Calvin University's official student newspaper since 1907

Calvin University Chimes

Since 1907
Calvin University's official student newspaper since 1907

Calvin University Chimes

Calvin University's official student newspaper since 1907

Calvin University Chimes

Dorms are better than commuting

Photo from Wikimedia Commons.

Let me preface this by saying that one cannot generalize about all of Calvin’s commuters nor all of the students living in the dorms. My opinion on this might differ greatly from yours, and that’s because I’m not you and you aren’t me.

With that said, for those who are from Grand Rapids, I think that living in the dorms for your first two years at Calvin is a much better experience than the alternative: commuting.

I came out of high school as a regular introvert. I enjoyed spending hours by myself, and would be fine if I spent a day without interacting with anyone.

My family didn’t have the money for me to live in the dorms, but student loans are a hell of a drug. So when it came time for my family to decide between commuting and the dorms, I was told that I had to live in the dorms (future debt notwithstanding).

On move-in day I was absolutely terrified, having to meet an entire building full of strangers, and then live with them. Everything ended up all right, but living in the dorms was a huge first step towards independence and breaking out of my vacuum of comfortability.

I ended up making friends in my dorm, but I noticed something odd: I also made friends outside of the dorm. The purpose of this piece isn’t to tell my story; however, this turning point in my social life gave me a different perspective that I wish I could have offered to the younger me who was dying to not live in the dorms.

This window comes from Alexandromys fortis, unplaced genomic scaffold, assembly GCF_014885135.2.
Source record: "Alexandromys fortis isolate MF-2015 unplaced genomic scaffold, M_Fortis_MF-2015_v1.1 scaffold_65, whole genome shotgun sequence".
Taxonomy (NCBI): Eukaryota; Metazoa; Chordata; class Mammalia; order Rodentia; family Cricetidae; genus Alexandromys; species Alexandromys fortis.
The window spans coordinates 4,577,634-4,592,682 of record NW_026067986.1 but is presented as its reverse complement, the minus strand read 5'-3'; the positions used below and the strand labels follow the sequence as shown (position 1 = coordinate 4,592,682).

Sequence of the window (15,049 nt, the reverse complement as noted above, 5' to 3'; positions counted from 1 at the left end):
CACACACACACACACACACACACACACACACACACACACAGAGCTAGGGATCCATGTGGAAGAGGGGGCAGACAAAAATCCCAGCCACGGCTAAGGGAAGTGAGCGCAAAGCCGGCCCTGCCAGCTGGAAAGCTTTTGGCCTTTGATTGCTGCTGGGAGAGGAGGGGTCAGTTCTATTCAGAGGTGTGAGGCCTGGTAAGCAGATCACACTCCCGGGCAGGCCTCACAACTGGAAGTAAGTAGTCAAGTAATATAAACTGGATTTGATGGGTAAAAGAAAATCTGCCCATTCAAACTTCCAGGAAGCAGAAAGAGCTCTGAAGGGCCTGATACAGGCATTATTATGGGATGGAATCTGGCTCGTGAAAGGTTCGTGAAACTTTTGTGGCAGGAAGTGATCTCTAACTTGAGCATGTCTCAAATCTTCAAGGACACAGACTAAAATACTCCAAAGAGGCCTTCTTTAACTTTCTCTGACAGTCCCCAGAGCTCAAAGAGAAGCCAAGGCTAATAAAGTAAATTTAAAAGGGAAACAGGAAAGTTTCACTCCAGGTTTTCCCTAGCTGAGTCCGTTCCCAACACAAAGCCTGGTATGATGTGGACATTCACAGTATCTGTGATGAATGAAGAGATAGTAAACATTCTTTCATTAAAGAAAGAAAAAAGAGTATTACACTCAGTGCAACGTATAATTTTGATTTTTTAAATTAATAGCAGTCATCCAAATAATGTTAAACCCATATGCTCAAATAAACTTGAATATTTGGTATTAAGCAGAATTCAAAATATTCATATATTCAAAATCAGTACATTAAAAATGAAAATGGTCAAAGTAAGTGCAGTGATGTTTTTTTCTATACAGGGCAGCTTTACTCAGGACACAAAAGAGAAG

I didn’t even need to go to all of the dorm or campus events to feel as though I was ingrained in the campus itself. I could have had the opposite reaction to the dorms and become more excluded from the world around me.

Living in the dorms isn’t all about friends or social life, though. Practically speaking, living a minute away from everything that you need to do well in school is incredibly useful.

You could be a hermit in your room (as your roommate avoids you incessantly) and still reap plenty of benefits from living in the dorms, such as having a meal plan included in your costs, not having to worry about transportation, enjoying the amenities provided by the laundry room and studying spaces and much more.

Before you think that I can’t come at this from an objective place, I have been both a dorm resident and a commuter.

As much fun as it was taking out student loans, I had no choice but to live at home for the first semester of my sophomore year. During that time I saved a lot of money, and I recognized some of the advantages of commuting.

I was able to avoid the temptations of hanging out with friends as opposed to getting school work done. I was also forced to work more efficiently while at school because if I left, I would only be able to work on what I could take home with me.

I know plenty of people who don’t care for the dorms, but most don’t have a choice if they didn’t grow up ten minutes from campus. If you do, though, as a first-year student or a senior in high school, then deciding to live in the dorms could have a positive impact on the rest of your college career.

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